Join us as we look back at the biggest cannabis industry events of the past year.
The legal cannabis industry had another banner year in 2018. Marijuana legalization expanded into new countries and U.S. states. A decades-long ban on hemp came to an end. All in all, the cannabis industry gained legitimacy, setting the stage for future growth.
Looking back on 2018, we highlight some of the top cannabis stories of the year and what they may mean for the industry’s future.
Canada Became Second Country to Legalize Marijuana
This past June Canada became the second nation in the world to legalize recreational marijuana. After nine decades of recreational marijuana prohibition, the Senate passed the Cannabis Act with a 52-29 vote to pave the way for a nationwide marijuana market.
Adult-use marijuana sales in Canada kicked off on October 17. According to the first set of data from Statistics Canada, Canadians bought $43 million worth of marijuana product in the market’s first two weeks. Shortages have been a persistent problem from the beginning, but the industry is expected to adjust to demand within a year.
Outside of adults in Canada now being able to legally buy and use cannabis, the monumental policy change is likely to make a secondary impact on global cannabis reform, bank access for marijuana-related businesses, cannabis research, and more.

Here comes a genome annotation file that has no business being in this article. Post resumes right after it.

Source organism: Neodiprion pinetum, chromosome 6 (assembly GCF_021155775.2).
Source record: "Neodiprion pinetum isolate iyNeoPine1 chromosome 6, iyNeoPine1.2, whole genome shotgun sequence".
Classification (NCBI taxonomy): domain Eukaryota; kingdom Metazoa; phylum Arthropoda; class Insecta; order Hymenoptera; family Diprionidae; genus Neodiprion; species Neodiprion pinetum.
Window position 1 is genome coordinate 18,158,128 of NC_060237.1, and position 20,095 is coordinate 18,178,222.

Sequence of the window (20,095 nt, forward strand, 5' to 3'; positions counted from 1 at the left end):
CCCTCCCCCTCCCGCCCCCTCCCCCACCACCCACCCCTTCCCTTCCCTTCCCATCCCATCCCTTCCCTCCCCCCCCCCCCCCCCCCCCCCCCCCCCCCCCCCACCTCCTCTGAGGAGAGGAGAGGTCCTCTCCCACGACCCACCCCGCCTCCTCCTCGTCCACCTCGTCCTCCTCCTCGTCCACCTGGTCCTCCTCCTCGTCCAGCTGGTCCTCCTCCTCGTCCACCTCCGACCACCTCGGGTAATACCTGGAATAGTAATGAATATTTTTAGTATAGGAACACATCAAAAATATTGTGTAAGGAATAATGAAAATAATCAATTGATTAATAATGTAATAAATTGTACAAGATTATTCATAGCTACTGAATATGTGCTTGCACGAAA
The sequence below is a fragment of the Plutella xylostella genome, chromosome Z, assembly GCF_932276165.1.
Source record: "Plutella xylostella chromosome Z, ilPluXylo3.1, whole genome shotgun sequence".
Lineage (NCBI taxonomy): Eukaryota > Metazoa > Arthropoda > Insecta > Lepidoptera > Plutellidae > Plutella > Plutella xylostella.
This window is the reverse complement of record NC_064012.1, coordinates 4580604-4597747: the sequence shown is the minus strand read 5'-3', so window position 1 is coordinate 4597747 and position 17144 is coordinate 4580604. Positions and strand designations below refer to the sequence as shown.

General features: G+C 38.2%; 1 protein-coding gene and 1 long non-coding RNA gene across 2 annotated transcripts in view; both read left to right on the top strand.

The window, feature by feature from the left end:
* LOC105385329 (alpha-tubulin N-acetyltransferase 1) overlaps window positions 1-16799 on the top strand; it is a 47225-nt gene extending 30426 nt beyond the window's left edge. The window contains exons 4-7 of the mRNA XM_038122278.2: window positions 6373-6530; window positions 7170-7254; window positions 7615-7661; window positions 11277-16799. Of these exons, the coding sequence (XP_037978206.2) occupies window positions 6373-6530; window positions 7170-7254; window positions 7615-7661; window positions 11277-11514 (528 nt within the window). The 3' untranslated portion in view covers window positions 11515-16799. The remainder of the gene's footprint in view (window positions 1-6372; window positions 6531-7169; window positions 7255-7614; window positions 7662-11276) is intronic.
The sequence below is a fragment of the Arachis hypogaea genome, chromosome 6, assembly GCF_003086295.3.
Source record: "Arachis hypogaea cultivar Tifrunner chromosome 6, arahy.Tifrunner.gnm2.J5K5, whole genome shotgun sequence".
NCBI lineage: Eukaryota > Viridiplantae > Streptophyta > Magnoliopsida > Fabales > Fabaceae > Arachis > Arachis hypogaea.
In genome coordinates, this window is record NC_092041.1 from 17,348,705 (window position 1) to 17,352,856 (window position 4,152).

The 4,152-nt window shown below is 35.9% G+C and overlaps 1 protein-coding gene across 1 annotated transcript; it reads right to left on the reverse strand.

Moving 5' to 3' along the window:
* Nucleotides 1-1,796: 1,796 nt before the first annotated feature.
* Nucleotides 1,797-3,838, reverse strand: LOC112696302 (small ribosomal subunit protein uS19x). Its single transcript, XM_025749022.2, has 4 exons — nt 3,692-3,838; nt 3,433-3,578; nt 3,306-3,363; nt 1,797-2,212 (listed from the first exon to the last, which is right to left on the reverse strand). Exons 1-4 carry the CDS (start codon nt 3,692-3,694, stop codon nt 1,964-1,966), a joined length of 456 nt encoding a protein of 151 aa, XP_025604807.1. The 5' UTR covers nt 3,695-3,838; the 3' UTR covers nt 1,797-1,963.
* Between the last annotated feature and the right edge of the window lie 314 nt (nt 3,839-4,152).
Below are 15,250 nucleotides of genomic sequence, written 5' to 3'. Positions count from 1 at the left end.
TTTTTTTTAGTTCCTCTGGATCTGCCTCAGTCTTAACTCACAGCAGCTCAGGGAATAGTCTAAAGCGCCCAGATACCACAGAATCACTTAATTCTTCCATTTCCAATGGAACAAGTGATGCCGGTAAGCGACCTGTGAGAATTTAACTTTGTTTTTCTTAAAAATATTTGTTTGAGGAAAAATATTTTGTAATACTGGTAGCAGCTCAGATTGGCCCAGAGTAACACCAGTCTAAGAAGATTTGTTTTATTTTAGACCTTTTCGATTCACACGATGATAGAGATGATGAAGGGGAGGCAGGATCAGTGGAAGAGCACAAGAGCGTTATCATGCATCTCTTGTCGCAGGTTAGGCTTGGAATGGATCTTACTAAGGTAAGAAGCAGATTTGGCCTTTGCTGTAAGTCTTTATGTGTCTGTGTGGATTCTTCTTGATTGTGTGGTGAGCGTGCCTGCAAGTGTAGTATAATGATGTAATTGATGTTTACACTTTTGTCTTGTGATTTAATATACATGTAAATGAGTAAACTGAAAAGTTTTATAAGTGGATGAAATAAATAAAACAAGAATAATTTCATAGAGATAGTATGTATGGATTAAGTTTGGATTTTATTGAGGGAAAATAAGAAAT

The new policy change is also a big deal because it is in direct violation of international drug treaties that have been in place for decades. The move creates more pressure to reform the treaties, which would open cannabis reform opportunities to the rest of the world.
Canada may have already influenced other countries’ approach on cannabis. In November, South Korea became the first country in Asia to legalize medical marijuana. Just this week, Thailand’s legislature amended the country’s drug law to allow the licensed medical use of cannabis.
Mexico also moved closer to major cannabis reform. In November, justices for Mexico’s Supreme Court struck down the country’s ban on marijuana. Quickly after, a key Mexican Senator introduced legislation to legalize its possession, use, cultivation, and sale.
Marijuana Legalization Expanded to More U.S. States
This year medical and recreational marijuana legalization expanded to more U.S. states.
On the recreational side, Vermont in January became the first state to legalize the possession and use of marijuana entirely through the legislative process, rather than via voters. Also, voters in November made Michigan the 10th state, and the first in the Midwest, to legalize recreational marijuana.